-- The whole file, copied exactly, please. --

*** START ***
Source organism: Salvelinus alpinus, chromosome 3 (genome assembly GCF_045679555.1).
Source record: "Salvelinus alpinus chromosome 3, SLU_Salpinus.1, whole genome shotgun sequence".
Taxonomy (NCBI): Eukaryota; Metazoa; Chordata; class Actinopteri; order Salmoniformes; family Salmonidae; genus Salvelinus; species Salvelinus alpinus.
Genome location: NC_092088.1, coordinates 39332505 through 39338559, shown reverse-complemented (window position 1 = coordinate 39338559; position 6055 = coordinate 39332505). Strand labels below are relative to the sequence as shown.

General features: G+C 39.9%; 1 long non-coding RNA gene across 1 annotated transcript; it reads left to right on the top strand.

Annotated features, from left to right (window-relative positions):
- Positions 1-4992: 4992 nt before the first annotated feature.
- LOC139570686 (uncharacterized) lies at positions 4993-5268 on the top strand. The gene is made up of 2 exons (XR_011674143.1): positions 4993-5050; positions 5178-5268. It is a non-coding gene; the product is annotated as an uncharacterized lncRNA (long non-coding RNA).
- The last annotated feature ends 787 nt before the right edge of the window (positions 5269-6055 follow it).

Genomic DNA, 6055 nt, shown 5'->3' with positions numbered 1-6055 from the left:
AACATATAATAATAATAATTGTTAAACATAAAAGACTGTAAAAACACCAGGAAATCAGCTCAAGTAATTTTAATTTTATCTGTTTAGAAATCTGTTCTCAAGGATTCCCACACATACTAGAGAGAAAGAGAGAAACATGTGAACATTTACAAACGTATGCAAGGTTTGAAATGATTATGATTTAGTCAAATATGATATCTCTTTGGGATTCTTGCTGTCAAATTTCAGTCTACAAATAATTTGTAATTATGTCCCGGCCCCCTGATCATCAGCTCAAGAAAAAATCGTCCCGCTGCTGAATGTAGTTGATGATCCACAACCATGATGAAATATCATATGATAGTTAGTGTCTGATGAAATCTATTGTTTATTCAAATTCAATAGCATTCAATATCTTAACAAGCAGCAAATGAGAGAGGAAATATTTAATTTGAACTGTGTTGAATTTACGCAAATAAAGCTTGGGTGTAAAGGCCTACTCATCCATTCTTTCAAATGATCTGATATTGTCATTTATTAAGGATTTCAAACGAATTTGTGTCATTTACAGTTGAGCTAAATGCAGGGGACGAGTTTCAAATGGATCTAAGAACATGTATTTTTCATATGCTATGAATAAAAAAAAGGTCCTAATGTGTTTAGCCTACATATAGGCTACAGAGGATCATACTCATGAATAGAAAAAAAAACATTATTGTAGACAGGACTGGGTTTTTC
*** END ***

Source organism: Salvelinus alpinus, chromosome 3 (genome assembly GCF_045679555.1).
Source record: "Salvelinus alpinus chromosome 3, SLU_Salpinus.1, whole genome shotgun sequence".
Taxonomy (NCBI): Eukaryota; Metazoa; Chordata; class Actinopteri; order Salmoniformes; family Salmonidae; genus Salvelinus; species Salvelinus alpinus.
Genome location: NC_092088.1, coordinates 39332505 through 39338559, shown reverse-complemented (window position 1 = coordinate 39338559; position 6055 = coordinate 39332505). Strand labels below are relative to the sequence as shown.

General features: G+C 39.9%; 1 long non-coding RNA gene across 1 annotated transcript; it reads left to right on the top strand.

Annotated features, from left to right (window-relative positions):
- Positions 1-4992: 4992 nt before the first annotated feature.
- LOC139570686 (uncharacterized) lies at positions 4993-5268 on the top strand. The gene is made up of 2 exons (XR_011674143.1): positions 4993-5050; positions 5178-5268. It is a non-coding gene; the product is annotated as an uncharacterized lncRNA (long non-coding RNA).
- The last annotated feature ends 787 nt before the right edge of the window (positions 5269-6055 follow it).

Genomic DNA, 6055 nt, shown 5'->3' with positions numbered 1-6055 from the left:
AACATATAATAATAATAATTGTTAAACATAAAAGACTGTAAAAACACCAGGAAATCAGCTCAAGTAATTTTAATTTTATCTGTTTAGAAATCTGTTCTCAAGGATTCCCACACATACTAGAGAGAAAGAGAGAAACATGTGAACATTTACAAACGTATGCAAGGTTTGAAATGATTATGATTTAGTCAAATATGATATCTCTTTGGGATTCTTGCTGTCAAATTTCAGTCTACAAATAATTTGTAATTATGTCCCGGCCCCCTGATCATCAGCTCAAGAAAAAATCGTCCCGCTGCTGAATGTAGTTGATGATCCACAACCATGATGAAATATCATATGATAGTTAGTGTCTGATGAAATCTATTGTTTATTCAAATTCAATAGCATTCAATATCTTAACAAGCAGCAAATGAGAGAGGAAATATTTAATTTGAACTGTGTTGAATTTACGCAAATAAAGCTTGGGTGTAAAGGCCTACTCATCCATTCTTTCAAATGATCTGATATTGTCATTTATTAAGGATTTCAAACGAATTTGTGTCATTTACAGTTGAGCTAAATGCAGGGGACGAGTTTCAAATGGATCTAAGAACATGTATTTTTCATATGCTATGAATAAAAAAAAGGTCCTAATGTGTTTAGCCTACATATAGGCTACAGAGGATCATACTCATGAATAGAAAAAAAAACATTATTGTAGACAGGACTGGGTTTTTC